I think as electronics become smaller, thermal management becomes increasingly important and more of a concern than a larger design. However, as electronics become more efficient, the heat generated becomes smaller and less of a concern. But, if they are more efficient, the manufacturer's can make them smaller than they could otherwise and they do.

EE's have to design for the worst case scenario's within the specifications of the product. Things like applied voltage tolerances, ambient temperature specifications, etc. all play into what the EE uses when considering thermal management. For example, if the voltage is listed as +- 10% and -10% is applied, the current needed typically goes up as result, producing more heat. If a product specs say it is good for up to 40C or 50C then that's the temperature used in considering thermal management. Couple this with a lower than desired voltage and any number of design parameters that could affect the heat dissipation requirements, it can add up quickly. Depending on the product, there are many other factors that play into heat calculations. Then there is a safety margin to consider. Perhaps, this is where opinions from EE's will vary the most. Obviously, safety applications require a higher safety margin than non-safety or non-critical operations.

I can see, now, how this could lead to a series of articles...

### RE: Wanted: EE guest authors and bloggers for Electronics Cooling Magazine

(OP)
And there are so many variables all with tolerances that, when all assumed worst-case at the same time, would lead to unreasonable, ultra-conservative heat estimates. This kind of analysis needs to be done rationally with a statistical approach.

H. Bruce Jackson
ElectroMechanical Product Development
UMD 1984
UCF 1993

### RE: Wanted: EE guest authors and bloggers for Electronics Cooling Magazine

Unless you know exactly what your software and operating modes are before you design, that's just not going to happen, particularly if it requires any significant amount of engineer time, which it will.

TTFN (ta ta for now)
I can do absolutely anything. I'm an expert! https://www.youtube.com/watch?v=BKorP55Aqvg
FAQ731-376: Eng-Tips.com Forum Policies forum1529: Translation Assistance for Engineers Entire Forum list http://www.eng-tips.com/forumlist.cfm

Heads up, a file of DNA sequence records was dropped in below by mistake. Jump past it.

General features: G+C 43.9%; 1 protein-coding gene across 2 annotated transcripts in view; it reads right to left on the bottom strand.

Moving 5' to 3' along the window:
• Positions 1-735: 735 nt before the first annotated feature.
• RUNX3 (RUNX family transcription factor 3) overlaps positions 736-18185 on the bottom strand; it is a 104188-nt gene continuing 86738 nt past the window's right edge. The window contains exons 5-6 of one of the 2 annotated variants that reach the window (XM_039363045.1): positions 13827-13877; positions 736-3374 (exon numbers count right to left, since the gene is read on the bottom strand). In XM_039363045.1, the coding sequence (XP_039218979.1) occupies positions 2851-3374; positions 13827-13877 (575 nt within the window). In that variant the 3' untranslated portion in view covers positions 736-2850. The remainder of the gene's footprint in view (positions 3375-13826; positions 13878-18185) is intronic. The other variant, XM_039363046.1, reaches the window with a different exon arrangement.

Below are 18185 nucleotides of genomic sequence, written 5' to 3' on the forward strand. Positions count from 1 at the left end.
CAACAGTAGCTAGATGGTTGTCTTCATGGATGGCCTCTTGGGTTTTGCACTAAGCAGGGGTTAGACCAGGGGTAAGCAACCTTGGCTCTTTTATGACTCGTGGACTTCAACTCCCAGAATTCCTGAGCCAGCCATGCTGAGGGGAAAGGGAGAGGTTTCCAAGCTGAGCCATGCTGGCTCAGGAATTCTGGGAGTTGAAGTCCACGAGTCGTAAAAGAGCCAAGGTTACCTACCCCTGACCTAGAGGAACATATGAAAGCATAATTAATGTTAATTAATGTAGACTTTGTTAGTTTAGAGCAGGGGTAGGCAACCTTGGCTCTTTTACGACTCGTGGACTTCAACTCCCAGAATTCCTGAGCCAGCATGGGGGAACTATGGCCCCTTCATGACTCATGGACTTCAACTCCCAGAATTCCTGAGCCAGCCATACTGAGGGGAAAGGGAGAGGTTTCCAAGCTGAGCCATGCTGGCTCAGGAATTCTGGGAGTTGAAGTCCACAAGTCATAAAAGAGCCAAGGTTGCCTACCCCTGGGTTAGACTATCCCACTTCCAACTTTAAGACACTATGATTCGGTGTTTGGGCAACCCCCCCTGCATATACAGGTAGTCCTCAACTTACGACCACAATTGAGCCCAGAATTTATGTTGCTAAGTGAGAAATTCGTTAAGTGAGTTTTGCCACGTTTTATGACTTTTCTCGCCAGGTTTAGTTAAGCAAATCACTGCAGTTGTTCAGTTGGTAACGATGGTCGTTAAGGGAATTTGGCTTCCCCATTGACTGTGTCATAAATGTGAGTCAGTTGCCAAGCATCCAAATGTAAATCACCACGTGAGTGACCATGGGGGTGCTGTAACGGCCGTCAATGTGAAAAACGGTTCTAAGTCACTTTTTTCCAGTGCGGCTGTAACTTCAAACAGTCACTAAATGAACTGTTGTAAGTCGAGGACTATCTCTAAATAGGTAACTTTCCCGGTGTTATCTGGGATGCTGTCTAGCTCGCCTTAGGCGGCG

### RE: Wanted: EE guest authors and bloggers for Electronics Cooling Magazine

I understand what you are getting at tunalover. However, as pointed out by IRstuff, time is never on an engineer's side. Even so, we have to design them to operate with the parameters and tolerances identified at project inception. Yes, these parameters can still be changed but the bottom line is, management won't be happy if I tell them only 10% of the products will operate in the high end of the temperature range set by you so I designed it to be okay at 10 degrees less than you want. Higher temperatures will lead to premature failure, thereby reducing its life expectancy. I think this area could be improved but requires the component manufacturer's support and a clear understanding of the product life cycle by managers in order to facilitate and justify more thorough analysis of thermal management solutions. In all but the larger electronics, the time involved doesn't seem to support such an analysis, especially given lack of test data from manufacturer's. High sales volumes may also warrant a more complete thermal analysis.
Interesting subject.

### RE: Wanted: EE guest authors and bloggers for Electronics Cooling Magazine

(OP)
Of course I respect both of your opinions on the matter. But I think that statistics are sorely needed to prevent overkill.

H. Bruce Jackson
ElectroMechanical Product Development
UMD 1984
UCF 1993

### RE: Wanted: EE guest authors and bloggers for Electronics Cooling Magazine

(OP)
Compositepro,
Are you sure you posted in the right thread? I don't see how your post has any relation to the topic here.

H. Bruce Jackson
ElectroMechanical Product Development
UMD 1984
UCF 1993

### RE: Wanted: EE guest authors and bloggers for Electronics Cooling Magazine

Even with the missed decimal point, \$3k isn't a lot of engineering time. I fight with myself over what's important quite often... coming from a world where even a single breakdown can mean dire consequences, there is a LOT of decision-making into what gets scrutinized further. Had one just yesterday, in fact, on the safe operating area of a FET; my advice to the other engineer was "Design it simply now with the understanding you'll want to verify with the customer what even a single inopportune failure could mean... if it means bad things, plan on doing a full study to know just how much you need to oversize it".

But to the point of others here, the study would only apply for this specific product and circumstances, not products as a whole.

Dan - Owner
http://www.Hi-TecDesigns.com